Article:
TradeLog: Handles the complex stuff. DOES support wash sale determination when it involves the combination of stock and options. It also handles rules regarding puts, shorts, etc. It is said that TradeLog applies the most stringent rules so as to catch any possible condition of a wash sale. So if you want to be safe, use TradeLog. This is a downloadable application and also supports download of data from any number of brokerages you may have. It has a free trial as well (see the right most bar on the that page). This is a FREE online calculator. It seems very sophisticated and boasts 6 configurations for calculations. These configurations depend on the complexity of your situation. Configuration 6 is the catch all and, some say, is the configuration that TradeLog uses. To use the calculator you must register. Once registered, you can upload your information.

All of these solutions generate Schedule D's. However, is the only one that will do it for free. So what kind of pinch are you in?

By the way, does Turbo Tax Premiere adequately determine wash sales? I can't say for certain, but it DOES use GainsKeeper. And we know from the GainsKeeper website that GainsKeeper does NOT handle the more complex wash sale triggers.....

I hope this helps! Ganbare!

Other links:

Tuesday, March 18, 2008

Bear Stearns for $2 may not hold?

In my previous post I asked the question, how is Bear Stearns trading above $2 when the deal on the table is for $2 a share. SmartMoney has an article that brings some light to the situation. Obviously this offer is just cold to the bone! There is much more behind the scenes concerning why, especially regarding the repercussions of the alternative - bankruptcy. Anyway, the shareholders who are getting the major screw are not happy and it sounds like they will fight this price. Since the process of closing the deal could drag on for 12 months, the likelihood of forcing the offer to increase may be pretty good, especially since JP Morgan is guaranteeing all of Bear's trading activity within the firm for the entire period the deal is being negotiated. What does this mean? Well, it means that Bear Stearns can still do business! That is if other investment houses trust JP Morgan's guarantee and continue to trade with Bear (note that it was the pulling out action of counterparties last week that also hurt Bear, further deterioting confidence in the firm). So, if Bear can still operate, there is a possibility it can fix its financial situation, get back to stability, and maybe even start tearing a new path on the street. In that event, Bear would be worth more. It's now trading at $6.80. Those who bought yesterday have doubled!

Monday, March 17, 2008

Talk about a swing!

Early this morning I noticed, on my Google Sidebar, that premarket trading indicated stocks were about to get hit... BIG time. I wondered, "Whoa! What could be going on to elicit such a reaction!?" So I whipped open Google Finance and behold the word was in, JPMorgan Chase is buying Bear Stearns for $2 a share. WHAT!? Yes people, JPMorgan somehow put together a deal to buy one of the top tier Investment Banks in the country for ONLY $2 a share! Needless to say, the stock price of Bear plummeted to $3 and change for an 80-90% drop in price after Friday's close. If that wasn't bad enough, note that this stock was trading in the $60 - $70 range last Monday... exactly one week ago. It dropped to the upper $20s and low $30s last Friday. And again, I tell you, it's now at $3 and change.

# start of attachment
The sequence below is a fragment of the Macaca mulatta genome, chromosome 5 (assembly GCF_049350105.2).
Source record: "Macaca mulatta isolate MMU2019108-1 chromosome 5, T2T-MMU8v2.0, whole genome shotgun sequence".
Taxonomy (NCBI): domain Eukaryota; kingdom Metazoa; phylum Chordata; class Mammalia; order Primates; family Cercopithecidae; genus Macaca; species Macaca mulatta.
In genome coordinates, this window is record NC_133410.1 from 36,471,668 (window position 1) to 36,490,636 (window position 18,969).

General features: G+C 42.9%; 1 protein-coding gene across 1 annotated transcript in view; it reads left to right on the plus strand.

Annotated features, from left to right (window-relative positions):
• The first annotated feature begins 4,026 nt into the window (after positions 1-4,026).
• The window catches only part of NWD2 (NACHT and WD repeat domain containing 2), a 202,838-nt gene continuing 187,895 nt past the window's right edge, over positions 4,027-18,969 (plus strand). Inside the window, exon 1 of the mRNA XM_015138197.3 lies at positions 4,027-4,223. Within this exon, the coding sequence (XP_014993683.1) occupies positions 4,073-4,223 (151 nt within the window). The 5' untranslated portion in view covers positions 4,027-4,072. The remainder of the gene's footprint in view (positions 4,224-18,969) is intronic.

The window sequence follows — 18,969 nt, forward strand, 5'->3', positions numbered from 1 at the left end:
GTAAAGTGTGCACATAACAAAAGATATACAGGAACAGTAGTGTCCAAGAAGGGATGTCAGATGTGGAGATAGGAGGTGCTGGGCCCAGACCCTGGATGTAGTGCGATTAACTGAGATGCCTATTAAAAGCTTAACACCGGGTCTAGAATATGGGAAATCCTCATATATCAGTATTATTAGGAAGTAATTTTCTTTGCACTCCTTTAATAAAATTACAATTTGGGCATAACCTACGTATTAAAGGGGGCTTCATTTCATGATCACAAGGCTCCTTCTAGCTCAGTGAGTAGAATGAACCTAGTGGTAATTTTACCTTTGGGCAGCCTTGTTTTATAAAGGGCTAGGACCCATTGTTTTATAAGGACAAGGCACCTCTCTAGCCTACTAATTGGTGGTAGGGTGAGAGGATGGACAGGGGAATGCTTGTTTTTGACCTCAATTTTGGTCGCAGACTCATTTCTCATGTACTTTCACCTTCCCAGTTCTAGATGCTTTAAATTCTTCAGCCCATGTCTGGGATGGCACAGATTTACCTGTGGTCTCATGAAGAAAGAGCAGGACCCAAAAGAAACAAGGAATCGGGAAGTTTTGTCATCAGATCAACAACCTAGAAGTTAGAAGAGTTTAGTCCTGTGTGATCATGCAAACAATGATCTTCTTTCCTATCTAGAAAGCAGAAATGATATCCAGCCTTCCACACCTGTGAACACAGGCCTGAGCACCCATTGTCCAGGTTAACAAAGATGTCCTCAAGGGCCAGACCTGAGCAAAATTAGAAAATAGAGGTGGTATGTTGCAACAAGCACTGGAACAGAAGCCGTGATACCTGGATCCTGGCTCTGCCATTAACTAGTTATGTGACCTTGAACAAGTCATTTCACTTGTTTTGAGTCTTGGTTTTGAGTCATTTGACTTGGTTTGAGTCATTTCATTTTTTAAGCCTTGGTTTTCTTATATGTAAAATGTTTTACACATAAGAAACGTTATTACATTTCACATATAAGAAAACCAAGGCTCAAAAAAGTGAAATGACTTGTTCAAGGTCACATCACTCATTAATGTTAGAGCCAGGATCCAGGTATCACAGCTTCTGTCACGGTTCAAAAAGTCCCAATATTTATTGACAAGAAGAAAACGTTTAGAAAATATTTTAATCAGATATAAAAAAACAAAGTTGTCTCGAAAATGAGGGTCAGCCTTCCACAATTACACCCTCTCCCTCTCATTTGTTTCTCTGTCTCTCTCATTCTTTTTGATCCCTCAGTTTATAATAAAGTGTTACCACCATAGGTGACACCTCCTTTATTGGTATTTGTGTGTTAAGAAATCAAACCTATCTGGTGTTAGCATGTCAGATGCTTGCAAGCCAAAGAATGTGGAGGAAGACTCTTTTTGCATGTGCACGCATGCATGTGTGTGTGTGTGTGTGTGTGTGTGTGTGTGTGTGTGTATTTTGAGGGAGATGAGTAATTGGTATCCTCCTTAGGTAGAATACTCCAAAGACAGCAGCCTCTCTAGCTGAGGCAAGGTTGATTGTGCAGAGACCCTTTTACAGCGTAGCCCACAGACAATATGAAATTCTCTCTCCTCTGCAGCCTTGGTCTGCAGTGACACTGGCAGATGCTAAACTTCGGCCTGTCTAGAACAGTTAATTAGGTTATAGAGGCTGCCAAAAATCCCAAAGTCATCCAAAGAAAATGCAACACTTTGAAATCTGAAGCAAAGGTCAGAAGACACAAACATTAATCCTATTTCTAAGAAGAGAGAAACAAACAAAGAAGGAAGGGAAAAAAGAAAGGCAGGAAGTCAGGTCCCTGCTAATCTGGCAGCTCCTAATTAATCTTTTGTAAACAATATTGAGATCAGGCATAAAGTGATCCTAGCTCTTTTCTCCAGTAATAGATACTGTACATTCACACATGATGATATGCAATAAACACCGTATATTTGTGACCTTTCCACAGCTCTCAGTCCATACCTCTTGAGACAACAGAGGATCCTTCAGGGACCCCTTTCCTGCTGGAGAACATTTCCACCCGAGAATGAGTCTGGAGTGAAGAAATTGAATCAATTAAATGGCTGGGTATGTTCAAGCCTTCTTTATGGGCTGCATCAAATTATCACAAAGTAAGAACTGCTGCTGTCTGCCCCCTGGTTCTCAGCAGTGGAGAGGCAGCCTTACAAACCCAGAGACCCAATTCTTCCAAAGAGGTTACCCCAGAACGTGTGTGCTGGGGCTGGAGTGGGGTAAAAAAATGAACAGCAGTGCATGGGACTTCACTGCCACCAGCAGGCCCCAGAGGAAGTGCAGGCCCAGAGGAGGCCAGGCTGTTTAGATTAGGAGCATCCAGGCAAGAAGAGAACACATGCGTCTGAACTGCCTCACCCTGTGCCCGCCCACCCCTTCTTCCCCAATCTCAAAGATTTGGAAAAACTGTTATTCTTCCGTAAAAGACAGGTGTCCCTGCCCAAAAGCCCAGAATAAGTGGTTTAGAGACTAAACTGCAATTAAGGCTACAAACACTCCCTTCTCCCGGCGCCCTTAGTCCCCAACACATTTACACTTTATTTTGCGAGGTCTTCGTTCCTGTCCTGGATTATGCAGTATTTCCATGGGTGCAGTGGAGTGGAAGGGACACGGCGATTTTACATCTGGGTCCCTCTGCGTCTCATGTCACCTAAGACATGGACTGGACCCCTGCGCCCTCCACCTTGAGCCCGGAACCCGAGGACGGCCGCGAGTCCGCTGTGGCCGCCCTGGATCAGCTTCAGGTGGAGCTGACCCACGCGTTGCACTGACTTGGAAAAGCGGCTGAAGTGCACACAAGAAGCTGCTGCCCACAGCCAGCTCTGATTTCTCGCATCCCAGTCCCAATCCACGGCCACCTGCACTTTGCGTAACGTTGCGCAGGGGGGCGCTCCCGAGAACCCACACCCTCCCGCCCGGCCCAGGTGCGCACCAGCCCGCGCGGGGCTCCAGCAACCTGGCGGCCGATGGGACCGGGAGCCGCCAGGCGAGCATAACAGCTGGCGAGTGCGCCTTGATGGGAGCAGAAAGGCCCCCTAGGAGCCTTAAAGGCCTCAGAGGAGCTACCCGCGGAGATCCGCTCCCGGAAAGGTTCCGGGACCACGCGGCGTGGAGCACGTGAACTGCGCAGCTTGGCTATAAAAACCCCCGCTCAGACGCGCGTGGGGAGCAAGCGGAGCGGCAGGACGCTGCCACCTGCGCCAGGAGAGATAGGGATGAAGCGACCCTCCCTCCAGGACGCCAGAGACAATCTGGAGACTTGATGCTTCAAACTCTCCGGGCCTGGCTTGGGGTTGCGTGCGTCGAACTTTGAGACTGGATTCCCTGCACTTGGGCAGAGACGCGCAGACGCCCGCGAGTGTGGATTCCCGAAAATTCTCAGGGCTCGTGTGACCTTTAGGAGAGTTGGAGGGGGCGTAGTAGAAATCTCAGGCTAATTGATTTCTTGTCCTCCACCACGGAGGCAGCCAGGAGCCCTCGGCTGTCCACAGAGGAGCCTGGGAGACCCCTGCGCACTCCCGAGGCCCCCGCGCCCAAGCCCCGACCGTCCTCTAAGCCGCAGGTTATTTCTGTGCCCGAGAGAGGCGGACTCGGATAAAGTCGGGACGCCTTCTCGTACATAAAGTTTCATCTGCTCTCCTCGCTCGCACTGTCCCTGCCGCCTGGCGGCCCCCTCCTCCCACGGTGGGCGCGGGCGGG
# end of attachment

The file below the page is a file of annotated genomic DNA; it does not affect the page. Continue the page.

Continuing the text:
JPMorgan Chase pretty much scored the deal of the year, that is if it can weather the financial difficulties Bear is fighting off to make it worthwhile. Much of the plunge in the stock during last week seemed to be due to rumors that lead people to head for the hills, at least according to Bear CEO Alan D. Schwartz. Check out this BBC article for more detail. Nevertheless, the price dove and the Fed was not having it. Both the Fed and JPM stepped to the plate.

Here are some questions. If JPMorgan Chase is buying Bear Stearns for $2 a share, how is Bear's stock trading above $2? Is this a short arbitrage opportunity? And what about the larger more looming question of, how in the WORLD does a top tier company like Bear go from a 52-week high of $158.36 to $3 and change? And especially since about half of that happened in 7 days! But wait, check this... what's even scarier is that apparently the way in which the Fed stepped in to help Bear is reminiscent of the ways in which the Fed stepped in to help organizations during the Great Depression.... that is according to this article from Reuters. Resorting to measures that haven't been used since the Great Depression..... WHOA!

There are tons of articles on the web about this incident. Do a Google search; there will be no lack of its abundance. Just watch out for the people trying to spin this out of control crying doom and gloom. Yes, it's alarming. What should you do? Be careful out there. More importantly, stomp out the Greed bug. The market is tremendously volatile right now. If you are trading, get in and get out. Be happy with any profit you make. Those of you trusting your 401K retirement funds to some mutual fund manager.... you better pay attention to what's going on. There is no such thing as a free lunch and there is no genie out there. Bear is 77% institution owned according to Google Finance. That means a lot of the big boys hold this stock, including without question SEVERAL mutual funds. And nearly all 401Ks invest in mutual funds. I mean come on, who would expect a top tier Investment Bank to suddenly plunge.... Be careful out there.

Oh, and for you conspiracy theorists.... this article from the should prove mighty interesting. Somebody made a lot of money....